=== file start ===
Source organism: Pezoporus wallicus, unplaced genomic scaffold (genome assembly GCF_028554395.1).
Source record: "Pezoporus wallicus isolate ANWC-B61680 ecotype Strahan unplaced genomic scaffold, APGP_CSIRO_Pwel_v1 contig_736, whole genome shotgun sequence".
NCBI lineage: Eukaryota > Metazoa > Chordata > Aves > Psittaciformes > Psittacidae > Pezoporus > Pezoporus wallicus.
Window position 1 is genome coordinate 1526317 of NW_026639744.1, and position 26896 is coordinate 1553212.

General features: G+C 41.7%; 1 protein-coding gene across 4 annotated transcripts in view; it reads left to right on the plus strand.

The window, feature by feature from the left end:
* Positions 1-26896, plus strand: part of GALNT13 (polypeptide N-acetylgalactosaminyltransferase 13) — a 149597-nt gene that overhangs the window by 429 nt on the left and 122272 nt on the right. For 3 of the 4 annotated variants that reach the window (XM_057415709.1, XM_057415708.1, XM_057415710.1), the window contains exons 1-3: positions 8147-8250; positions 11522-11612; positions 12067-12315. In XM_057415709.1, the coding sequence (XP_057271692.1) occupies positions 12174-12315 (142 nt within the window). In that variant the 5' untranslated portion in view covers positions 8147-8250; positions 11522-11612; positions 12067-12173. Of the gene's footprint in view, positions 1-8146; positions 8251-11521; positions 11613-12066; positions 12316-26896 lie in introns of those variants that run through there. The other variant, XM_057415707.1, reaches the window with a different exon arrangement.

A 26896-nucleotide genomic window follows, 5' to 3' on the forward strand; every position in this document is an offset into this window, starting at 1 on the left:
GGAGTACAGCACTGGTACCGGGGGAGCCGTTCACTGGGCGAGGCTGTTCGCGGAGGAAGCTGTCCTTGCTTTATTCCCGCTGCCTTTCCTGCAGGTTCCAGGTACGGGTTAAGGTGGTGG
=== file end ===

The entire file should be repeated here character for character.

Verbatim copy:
Source organism: Pezoporus wallicus, unplaced genomic scaffold (genome assembly GCF_028554395.1).
Source record: "Pezoporus wallicus isolate ANWC-B61680 ecotype Strahan unplaced genomic scaffold, APGP_CSIRO_Pwel_v1 contig_736, whole genome shotgun sequence".
NCBI lineage: Eukaryota > Metazoa > Chordata > Aves > Psittaciformes > Psittacidae > Pezoporus > Pezoporus wallicus.
Window position 1 is genome coordinate 1526317 of NW_026639744.1, and position 26896 is coordinate 1553212.

General features: G+C 41.7%; 1 protein-coding gene across 4 annotated transcripts in view; it reads left to right on the plus strand.

The window, feature by feature from the left end:
* Positions 1-26896, plus strand: part of GALNT13 (polypeptide N-acetylgalactosaminyltransferase 13) — a 149597-nt gene that overhangs the window by 429 nt on the left and 122272 nt on the right. For 3 of the 4 annotated variants that reach the window (XM_057415709.1, XM_057415708.1, XM_057415710.1), the window contains exons 1-3: positions 8147-8250; positions 11522-11612; positions 12067-12315. In XM_057415709.1, the coding sequence (XP_057271692.1) occupies positions 12174-12315 (142 nt within the window). In that variant the 5' untranslated portion in view covers positions 8147-8250; positions 11522-11612; positions 12067-12173. Of the gene's footprint in view, positions 1-8146; positions 8251-11521; positions 11613-12066; positions 12316-26896 lie in introns of those variants that run through there. The other variant, XM_057415707.1, reaches the window with a different exon arrangement.

A 26896-nucleotide genomic window follows, 5' to 3' on the forward strand; every position in this document is an offset into this window, starting at 1 on the left:
GGAGTACAGCACTGGTACCGGGGGAGCCGTTCACTGGGCGAGGCTGTTCGCGGAGGAAGCTGTCCTTGCTTTATTCCCGCTGCCTTTCCTGCAGGTTCCAGGTACGGGTTAAGGTGGTGG